Summer Camps

April 30, 1998|By Kate Coleman

Whether it's a day or an overnight program, no child and no parent wants a summer camp experience like that of the kid in "Hello Muddah. Hello Faddah," the early 1960s song by comic Allan Sherman. "Don't leave me out in the forest, where I might get eaten by the bears," the child moaned.

Problems at camp can be avoided by planning and thinking about expectations.

Mary Ellen Waltemire, extension educator for 4-H and Youth, University of Maryland Cooperative Extension Service, has been involved with 4-H camp for more than 20 years. She remembers only one child leaving resident camp because of homesickness.

Parents and prospective campers need to think carefully before choosing a camp. Waltemire provided some points to consider:

HEIGHT="6" ALT="* " NATURALSIZEFLAG="0" ALIGN="BOTTOM"> What is the camp's philosophy? Make sure it compliments your parenting philosophy. Consider your child's personality and learning style as well.

HEIGHT="6" ALT="* " NATURALSIZEFLAG="0" ALIGN="BOTTOM"> What are the safety and medical accommodations at the camp? Accreditation by American Camping Association is a commitment to an annual review of safety and health issues, Waltemire says.


HEIGHT="6" ALT="* " NATURALSIZEFLAG="0" ALIGN="BOTTOM"> What is the ratio of counselors to campers? Depending on the age and ability of campers, a medium range is one staff member to every seven or eight campers.

HEIGHT="6" ALT="* " NATURALSIZEFLAG="0" ALIGN="BOTTOM"> How does the staff handle homesickness, other adjustment issues and behavioral problems? Positive reinforcement, assertive role-modeling and a sense of fair play generally are regarded as key components.

HEIGHT="6" ALT="* " NATURALSIZEFLAG="0" ALIGN="BOTTOM"> How much does camp cost and what do the costs include? Are any scholarships available?

HEIGHT="6" ALT="* " NATURALSIZEFLAG="0" ALIGN="BOTTOM"> If your child has special needs, can the camp accommodate them?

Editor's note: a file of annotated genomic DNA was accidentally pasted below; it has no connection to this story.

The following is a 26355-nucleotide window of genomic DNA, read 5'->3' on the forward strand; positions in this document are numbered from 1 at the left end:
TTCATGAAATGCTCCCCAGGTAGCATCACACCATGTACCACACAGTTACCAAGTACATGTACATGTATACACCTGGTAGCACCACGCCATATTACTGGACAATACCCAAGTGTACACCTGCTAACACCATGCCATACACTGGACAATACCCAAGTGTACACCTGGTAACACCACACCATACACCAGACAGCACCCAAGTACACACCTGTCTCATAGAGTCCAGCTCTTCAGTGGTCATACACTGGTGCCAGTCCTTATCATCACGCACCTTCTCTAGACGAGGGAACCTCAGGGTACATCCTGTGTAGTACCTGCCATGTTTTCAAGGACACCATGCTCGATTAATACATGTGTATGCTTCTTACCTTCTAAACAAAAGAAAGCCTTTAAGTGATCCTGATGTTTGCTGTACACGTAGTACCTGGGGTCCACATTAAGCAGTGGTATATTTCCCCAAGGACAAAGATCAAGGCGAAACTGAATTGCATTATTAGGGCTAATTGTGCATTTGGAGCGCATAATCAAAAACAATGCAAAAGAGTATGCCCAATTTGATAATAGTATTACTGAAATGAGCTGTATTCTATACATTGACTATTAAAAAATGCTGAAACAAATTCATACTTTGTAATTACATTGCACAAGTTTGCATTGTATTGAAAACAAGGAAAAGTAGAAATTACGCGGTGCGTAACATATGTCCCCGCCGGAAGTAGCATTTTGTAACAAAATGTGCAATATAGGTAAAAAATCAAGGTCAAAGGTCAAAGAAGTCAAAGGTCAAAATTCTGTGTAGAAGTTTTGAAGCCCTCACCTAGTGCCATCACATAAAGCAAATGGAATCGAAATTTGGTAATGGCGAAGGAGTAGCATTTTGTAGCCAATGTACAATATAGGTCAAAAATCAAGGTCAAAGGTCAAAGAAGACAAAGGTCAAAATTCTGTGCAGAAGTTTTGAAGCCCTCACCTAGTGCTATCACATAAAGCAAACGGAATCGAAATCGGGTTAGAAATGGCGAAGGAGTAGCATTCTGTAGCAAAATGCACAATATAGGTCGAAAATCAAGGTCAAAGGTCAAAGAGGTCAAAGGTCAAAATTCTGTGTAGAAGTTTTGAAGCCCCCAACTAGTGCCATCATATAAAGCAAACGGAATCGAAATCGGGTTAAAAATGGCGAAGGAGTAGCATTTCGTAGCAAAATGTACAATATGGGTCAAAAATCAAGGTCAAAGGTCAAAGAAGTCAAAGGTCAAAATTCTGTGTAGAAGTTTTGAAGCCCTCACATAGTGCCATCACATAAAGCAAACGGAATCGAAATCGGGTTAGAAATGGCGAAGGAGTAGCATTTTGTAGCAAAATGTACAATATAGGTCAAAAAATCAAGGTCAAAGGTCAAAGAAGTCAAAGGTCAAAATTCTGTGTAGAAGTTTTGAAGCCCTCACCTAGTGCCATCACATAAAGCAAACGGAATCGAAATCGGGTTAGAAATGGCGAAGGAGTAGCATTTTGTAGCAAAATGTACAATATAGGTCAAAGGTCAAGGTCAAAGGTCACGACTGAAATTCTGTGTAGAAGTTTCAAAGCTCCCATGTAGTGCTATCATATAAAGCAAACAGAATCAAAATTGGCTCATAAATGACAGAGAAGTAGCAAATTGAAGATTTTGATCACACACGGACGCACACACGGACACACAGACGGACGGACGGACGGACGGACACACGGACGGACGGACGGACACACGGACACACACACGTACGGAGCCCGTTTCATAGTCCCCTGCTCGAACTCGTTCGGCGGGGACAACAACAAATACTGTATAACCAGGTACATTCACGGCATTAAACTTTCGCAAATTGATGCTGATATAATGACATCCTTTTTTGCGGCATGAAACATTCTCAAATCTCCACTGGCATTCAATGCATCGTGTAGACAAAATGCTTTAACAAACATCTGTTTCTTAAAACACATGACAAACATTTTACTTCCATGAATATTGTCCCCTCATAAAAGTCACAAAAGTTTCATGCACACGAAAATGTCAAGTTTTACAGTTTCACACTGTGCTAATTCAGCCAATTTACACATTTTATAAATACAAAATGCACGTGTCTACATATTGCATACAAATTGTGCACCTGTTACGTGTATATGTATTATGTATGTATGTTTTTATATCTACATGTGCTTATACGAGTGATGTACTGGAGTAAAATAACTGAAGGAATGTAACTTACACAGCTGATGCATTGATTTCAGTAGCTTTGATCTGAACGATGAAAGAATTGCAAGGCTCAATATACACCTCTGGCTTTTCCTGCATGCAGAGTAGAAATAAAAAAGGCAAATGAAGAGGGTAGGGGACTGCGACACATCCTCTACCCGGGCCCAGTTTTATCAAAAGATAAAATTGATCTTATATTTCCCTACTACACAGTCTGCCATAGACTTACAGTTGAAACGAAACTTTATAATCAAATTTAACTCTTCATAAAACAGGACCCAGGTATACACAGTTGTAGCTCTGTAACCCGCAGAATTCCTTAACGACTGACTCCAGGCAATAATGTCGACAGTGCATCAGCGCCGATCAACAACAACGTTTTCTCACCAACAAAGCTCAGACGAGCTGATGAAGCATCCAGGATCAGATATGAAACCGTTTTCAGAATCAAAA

HEIGHT="6" ALT="* " NATURALSIZEFLAG="0" ALIGN="BOTTOM"> Ask if you can visit the camp before enrolling your child.

HEIGHT="6" ALT="* " NATURALSIZEFLAG="0" ALIGN="BOTTOM"> Ask for names of camper families to contact for their impressions of the camp.

Camp can be more than just an alternative to watching television. Benefits include making new friends, building self-esteem and self-reliance and getting involved in the community, says Patricia Campbell, field executive for Shawnee Girl Scout Service Center in Hagerstown.

In her 22 years in Girl Scouting, Campbell says she doesn't think camping has changed too much. "We're always creative," she says. "And girls are girls."

Campbell says most of the girls coming to both day and residential camp come as individuals rather than in troops, but homesickness has not been a problem. Scouts choose sessions by their themes - water skills, learning about other countries, for example - so the kids are interested in the programs they attend. Also, with programs designed for campers who at least are in first grade, the girls know how to handle themselves, Campbell added.

Stacey Yingling was a 4-H camper from the time she was 8. For the past few years, the 18-year-old Hagerstown resident has served as a teen staff leader, and this year will be her first season as an adult staff member. She says she'll bring an extra teddy bear for potentially homesick campers.

Yingling says she's learned valuable skills, including canoeing, archery and rifle sports. She's also learned cooperation, patience and understanding and has had lots of fun.

For information on camp consideration, call Waltemire at 301-791-1404.


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